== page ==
Plucked up my courage and set up for varnishing. I do it outside under cover of the carport. It has the best light by far, which means I’m able to catch any problems – dull spots, fur filaments, gnat wings – and fix it right away.

    unvarnished

    Here’s the painting, balanced on sawhorses. I have the Soluvar and brushes waiting on a stool. The ideal is to cover evenly and quickly, leaving no brush marks. I pour a thin drizzle of varnish and follow with a sort of basket weave of horizontal and vertical brushstrokes.

    Varnishing complete

    Here is the finished piece. I’ll be bringing it inside in another hour to finish dying.

    Quoting Peter Schjeldahl –  “Insiders used to gather at a vernissage—the term literally means varnishing—to watch sullen textures combust under the artist’s hand. It was a ritual transformation of private toil into public magic—or of matter into spirit, if one wanted to be moony about it.”

     

     

     

     

    North Woods wreath

    Every year we get a evergreen wreath from the far north woods of Wisconsin. It smells like Christmas and winter and snow and cold.

     

    I hang it by the back door – the door we actually use, so we can take a deep breath of snowy evenings with every arrival and departure.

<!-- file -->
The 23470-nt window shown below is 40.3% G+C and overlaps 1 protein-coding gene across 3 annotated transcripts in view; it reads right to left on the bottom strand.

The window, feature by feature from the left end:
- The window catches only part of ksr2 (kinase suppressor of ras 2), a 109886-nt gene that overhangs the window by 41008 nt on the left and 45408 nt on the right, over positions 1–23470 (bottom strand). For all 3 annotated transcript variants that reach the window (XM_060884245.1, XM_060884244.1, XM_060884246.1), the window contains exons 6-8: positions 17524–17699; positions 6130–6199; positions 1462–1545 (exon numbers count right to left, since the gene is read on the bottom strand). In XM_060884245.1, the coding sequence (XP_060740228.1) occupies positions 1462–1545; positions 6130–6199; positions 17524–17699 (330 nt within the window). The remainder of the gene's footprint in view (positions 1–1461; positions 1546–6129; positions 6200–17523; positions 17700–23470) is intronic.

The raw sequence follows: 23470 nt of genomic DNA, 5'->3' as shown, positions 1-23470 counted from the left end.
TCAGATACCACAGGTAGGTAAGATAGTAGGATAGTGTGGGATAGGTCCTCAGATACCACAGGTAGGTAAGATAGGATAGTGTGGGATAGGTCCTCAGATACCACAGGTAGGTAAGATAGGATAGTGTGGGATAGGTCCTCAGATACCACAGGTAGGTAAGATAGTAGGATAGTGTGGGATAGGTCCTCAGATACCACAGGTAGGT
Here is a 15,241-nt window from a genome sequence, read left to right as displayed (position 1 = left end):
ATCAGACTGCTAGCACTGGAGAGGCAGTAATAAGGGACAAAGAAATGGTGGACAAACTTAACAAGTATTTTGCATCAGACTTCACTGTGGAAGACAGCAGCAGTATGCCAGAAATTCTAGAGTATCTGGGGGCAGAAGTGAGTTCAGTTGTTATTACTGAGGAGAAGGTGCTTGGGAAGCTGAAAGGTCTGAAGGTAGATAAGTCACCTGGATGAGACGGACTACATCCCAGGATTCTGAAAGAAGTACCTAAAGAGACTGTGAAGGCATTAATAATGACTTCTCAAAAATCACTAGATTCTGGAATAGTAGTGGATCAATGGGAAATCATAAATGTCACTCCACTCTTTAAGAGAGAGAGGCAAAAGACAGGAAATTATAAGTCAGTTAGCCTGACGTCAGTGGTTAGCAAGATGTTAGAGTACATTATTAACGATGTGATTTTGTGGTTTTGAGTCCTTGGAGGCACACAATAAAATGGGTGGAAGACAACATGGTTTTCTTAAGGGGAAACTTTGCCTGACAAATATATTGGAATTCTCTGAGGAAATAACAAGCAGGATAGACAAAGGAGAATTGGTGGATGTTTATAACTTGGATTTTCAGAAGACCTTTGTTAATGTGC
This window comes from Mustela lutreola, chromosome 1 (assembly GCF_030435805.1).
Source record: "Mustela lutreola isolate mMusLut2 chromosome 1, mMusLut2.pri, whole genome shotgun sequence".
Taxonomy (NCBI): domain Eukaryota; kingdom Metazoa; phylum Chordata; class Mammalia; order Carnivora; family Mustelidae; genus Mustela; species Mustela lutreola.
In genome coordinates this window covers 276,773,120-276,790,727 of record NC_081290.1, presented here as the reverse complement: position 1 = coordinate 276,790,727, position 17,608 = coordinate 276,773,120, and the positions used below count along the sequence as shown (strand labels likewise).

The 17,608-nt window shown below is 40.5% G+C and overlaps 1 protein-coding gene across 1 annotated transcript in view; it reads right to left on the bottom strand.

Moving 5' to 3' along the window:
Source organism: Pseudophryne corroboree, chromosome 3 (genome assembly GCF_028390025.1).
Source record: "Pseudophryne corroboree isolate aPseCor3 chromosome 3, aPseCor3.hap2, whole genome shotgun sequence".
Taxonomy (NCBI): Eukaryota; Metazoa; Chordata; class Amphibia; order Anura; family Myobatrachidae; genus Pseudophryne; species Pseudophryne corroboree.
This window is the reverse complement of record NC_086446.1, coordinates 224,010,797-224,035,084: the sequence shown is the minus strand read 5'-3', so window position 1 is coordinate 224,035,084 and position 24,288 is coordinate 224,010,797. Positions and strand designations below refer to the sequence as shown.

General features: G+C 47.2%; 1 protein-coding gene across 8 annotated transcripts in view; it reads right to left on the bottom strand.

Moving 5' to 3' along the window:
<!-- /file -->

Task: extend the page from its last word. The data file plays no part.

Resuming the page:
Off to Chicago and Glen Ellyn for four days.

    Apollo

    After a serious of false starts, I added Apollo, the winged God logo that was used for Led Zeppelin’s Swan Song record label, to the upper left of the drape.

    The logo was based on an a painting of Apollo, The Fall of Day (1869) by painter William Rimmer.

    Tomatoes of the heirloom variety

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    After a long holiday layoff, during which I recovered from a major operation, took a workshop on using my iphone camera app, and painted multiple small cavalier sketches for the Swan House, I am back in  the studio at last,  working on tomato paintings I started last year.

    Today, I tackled the heirloom tomatoes and a Global knife. Borrowed that knife from the contractor who worked with me on my bathroom, a terrific woman with a keen sense of design.
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    This morning was all about placing tomato colors. I’ve got their names written down somewhere – a Mr Stripey is all I can bring to mind. They are still floating, and the knife got no paint at all, but progress was made. Going to go pop it in the drying box.

    Solo Show this Friday, paintings #7 & #8

    San Marco Savanarola Chair, 30×40″

    The persistence of art over intolerance. Savonarola convinced Botticelli to burn his paintings, yet people still come to see Fra Angelica’s frescos in San Marco monastery. On the Road series

    Blood & Knavery II, 16×20″                  

     

      These obsolete and abandoned tools of writers suggest the porous border between extinction and evolution. Metamorphosis series